OPINION: The war on plastics


I have relatively large feet. There are some positives to this unique physical feature, such as keeping my friends’ size 8 shoes away from my closet. There are negatives as well, including deciphering the stumped look of a salesperson trying to shove my arch into a shoe that is entirely too small. Are you out of this style, or does the size of my feet thoroughly surprise you?

While I am not embarrassed of my large footprint, I can’t say the same of my ecological one. I’ve neglected to carpool when the opportunity rose. I have recklessly grocery shopped, leaving with only half of the items on my list and fistfuls of plastic bags cutting off my circulation as they inch up my arms.

Earth Day is tomorrow, and last year K-State celebrated with a week filled with activities revolving around Earth Day awareness, including a recycling demonstration by Students for Environmental Action and an Eco Fest Lecture Series presented by Engineers Without Borders.

You don’t have to be a non-showering, vegan-eating, animal-loving hippie to realize we are screwing up our planet, and we need to slow this rapid decay.

There is no reasonable evidence to suggest that putting restrictions on or completely banning plastics bags will result in lower costs for sanitation services, according to a December 2013 National Center for Policy Analysis report titled, “Do Bans on Plastic Grocery Bags Save Cities Money?” But while we may not see any savings, we would certainly see less ghost-like plastic bags hitchhiking along most of the roads we drive on.

Plastic grocery bags aren’t the only way we’ve been irresponsible with plastic. Some, however, are trying to correct their biological impact. According to an April 13, Boston Sun Times article titled, “Brookline Proposed to End Water Bottle Sales,” Brookline, Massachusetts has followed in the small, ecological footsteps of San Francisco, the first major U.S. city to ban the sale and distribution of plastic water bottles on city property in early 2014.

The proposal, if passed, would require anyone attending festivals held in town, and everything on government, school and public ground to provide their own water bottle if needed. The idea of the ban is to “limit the environmental stress brought on by the use of plastic bottles, while also forcing local eating establishments to offer tap water to its customers.”

OK, so we will still have to worry about sports drinks, flavored water and everything else in-between, but wouldn’t it be nice not see water bottles hanging in their usual cliques on the edges of shorelines? It might also force people to drink more water, which we don’t do enough of anyway.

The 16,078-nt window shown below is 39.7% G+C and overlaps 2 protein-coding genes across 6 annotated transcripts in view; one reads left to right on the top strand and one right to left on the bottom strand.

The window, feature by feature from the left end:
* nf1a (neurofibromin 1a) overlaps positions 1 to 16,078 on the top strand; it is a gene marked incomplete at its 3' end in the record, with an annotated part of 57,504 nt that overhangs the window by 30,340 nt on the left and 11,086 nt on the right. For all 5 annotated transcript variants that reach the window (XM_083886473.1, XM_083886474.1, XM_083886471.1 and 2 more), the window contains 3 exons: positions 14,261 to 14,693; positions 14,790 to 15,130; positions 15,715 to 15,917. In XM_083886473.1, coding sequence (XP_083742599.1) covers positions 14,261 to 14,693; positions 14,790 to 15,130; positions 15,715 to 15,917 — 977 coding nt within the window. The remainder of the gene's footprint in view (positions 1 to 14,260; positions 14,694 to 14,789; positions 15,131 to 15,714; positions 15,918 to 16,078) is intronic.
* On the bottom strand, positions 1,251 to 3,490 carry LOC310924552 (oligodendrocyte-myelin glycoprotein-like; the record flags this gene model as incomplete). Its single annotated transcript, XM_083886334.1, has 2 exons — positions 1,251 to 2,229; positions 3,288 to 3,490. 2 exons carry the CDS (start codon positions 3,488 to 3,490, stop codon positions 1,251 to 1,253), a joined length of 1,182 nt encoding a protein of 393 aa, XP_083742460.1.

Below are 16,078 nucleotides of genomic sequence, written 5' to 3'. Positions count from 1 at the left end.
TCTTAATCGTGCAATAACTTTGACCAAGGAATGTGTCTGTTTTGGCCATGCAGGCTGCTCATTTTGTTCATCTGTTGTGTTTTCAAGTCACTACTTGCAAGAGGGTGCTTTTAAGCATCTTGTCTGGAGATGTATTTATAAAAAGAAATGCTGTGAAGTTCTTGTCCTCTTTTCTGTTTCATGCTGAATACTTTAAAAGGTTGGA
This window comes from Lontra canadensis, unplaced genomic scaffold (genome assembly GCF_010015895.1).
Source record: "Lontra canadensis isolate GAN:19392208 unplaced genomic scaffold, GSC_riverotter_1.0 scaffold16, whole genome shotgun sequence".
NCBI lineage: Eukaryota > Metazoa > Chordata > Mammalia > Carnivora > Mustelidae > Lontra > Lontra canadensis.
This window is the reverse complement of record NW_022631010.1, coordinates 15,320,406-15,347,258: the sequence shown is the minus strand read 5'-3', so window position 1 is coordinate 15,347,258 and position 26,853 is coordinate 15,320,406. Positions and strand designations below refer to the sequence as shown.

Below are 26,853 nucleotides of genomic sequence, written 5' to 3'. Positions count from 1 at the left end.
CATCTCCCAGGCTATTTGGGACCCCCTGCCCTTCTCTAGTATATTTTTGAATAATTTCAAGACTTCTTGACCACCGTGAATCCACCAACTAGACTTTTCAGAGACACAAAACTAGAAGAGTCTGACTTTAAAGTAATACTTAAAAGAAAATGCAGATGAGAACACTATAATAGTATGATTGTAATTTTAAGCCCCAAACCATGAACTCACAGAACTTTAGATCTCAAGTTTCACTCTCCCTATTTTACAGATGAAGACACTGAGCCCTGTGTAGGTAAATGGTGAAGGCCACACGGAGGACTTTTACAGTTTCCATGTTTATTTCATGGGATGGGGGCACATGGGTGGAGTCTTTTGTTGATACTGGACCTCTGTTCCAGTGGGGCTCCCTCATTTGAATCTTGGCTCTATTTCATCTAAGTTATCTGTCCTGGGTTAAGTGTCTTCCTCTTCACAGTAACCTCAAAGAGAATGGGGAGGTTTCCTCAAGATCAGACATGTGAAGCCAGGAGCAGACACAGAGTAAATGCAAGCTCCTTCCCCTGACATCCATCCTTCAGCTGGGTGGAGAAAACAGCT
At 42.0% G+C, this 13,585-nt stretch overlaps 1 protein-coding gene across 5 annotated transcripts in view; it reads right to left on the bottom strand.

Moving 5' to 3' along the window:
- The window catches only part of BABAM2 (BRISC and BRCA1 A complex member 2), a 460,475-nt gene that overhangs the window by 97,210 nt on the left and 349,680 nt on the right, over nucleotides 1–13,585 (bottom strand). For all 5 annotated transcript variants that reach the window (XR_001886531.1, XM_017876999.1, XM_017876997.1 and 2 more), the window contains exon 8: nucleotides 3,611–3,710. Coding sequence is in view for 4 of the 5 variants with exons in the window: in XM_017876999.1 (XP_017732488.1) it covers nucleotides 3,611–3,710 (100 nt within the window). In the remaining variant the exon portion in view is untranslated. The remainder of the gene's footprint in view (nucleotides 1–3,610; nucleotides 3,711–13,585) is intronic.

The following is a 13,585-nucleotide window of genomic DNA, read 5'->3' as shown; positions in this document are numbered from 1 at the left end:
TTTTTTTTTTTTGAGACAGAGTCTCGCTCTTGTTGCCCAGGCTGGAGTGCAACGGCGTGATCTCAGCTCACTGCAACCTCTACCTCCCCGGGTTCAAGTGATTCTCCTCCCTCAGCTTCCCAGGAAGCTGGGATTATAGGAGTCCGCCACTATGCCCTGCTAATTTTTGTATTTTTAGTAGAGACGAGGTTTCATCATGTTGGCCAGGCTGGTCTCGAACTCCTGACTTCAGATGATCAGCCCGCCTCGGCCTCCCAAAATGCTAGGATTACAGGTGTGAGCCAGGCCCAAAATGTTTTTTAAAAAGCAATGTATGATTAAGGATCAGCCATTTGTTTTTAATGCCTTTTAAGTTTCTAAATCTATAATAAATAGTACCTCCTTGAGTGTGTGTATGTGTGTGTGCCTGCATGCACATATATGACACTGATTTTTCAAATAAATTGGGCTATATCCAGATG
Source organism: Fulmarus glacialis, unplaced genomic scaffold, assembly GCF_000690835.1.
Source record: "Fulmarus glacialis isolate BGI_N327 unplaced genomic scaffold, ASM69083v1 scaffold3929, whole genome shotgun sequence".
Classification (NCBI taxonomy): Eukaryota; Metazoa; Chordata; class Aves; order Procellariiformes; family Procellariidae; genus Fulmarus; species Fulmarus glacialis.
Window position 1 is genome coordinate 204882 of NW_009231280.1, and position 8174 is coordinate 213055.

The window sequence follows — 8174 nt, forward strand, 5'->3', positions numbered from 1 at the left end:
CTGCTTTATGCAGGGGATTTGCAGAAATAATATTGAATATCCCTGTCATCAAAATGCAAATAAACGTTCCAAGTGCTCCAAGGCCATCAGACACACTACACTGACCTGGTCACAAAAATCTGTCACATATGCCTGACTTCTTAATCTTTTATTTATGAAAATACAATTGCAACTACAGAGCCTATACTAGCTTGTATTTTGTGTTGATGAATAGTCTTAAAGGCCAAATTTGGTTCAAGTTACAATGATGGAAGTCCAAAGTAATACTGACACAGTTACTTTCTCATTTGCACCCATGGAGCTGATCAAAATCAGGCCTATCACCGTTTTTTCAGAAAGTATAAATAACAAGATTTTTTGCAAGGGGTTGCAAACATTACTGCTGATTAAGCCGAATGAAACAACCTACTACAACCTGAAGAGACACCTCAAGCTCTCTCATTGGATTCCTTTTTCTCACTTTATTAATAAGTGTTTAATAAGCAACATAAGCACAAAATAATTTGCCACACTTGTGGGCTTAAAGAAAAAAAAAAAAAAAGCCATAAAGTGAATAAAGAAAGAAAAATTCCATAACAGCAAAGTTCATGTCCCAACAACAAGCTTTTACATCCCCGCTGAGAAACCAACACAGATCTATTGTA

One tip for staying hydrated is to keep water bottles in places like your car, work, in a gym bag and even all over the house, according to a U.S. News and World Report Health article titled, “How to Drink More Water Each Day.” If all the water bottles laying around your house were plastic, however, it’d make it much easier to simply throw them away and forget about the more than half a gallon of water you need to drink daily. I think people would make a much more conscious effort to drink water if they just invested in a reusable water bottle.

Restrictions and bans aren’t the only efforts being made in hopes to be rid of plastics altogether. Some states are even charging for every plastic bag used. While this may force some college students to walk out of a grocery store cradling a week’s worth of groceries in their arms, it is not fair to those who may not have a few dollars to spare to have to purchase plastic bags every time they need to go food shopping.

Instead of plastic bags, we could turn to durable, reusable ones. They make groceries easier to carry, because you don’t have to worry your bag ripping open from stuffing it too full with groceries. It would drastically lower the number of single-use plastic bags being used daily.

So what would actually happen if we stopped using things like plastic bags and water bottles? Unfortunately, the only evidence we have gathered are from cities like San Francisco who are attempting to trailblaze the anti-plastic path to a more eco-friendly earth. It isn’t about the products we use or the ones we place government restrictions on; it’s about making a conscious effort to stop stomping your enormous Sperry Top-Sider’s all over the planet.

Tomorrow, I challenge every one of you to walk to campus instead of drive, to wash your dishes by hand or to not litter. States can put restrictions and bans on as many products as they want, but we can see how successful government bans are in things like prohibition, which didn’t slow any liquor drinker down. While I think that these rules can act as a road map, only we can guide ourselves to living an eco-friendly life.

Kelly Iverson is a senior in mass communications.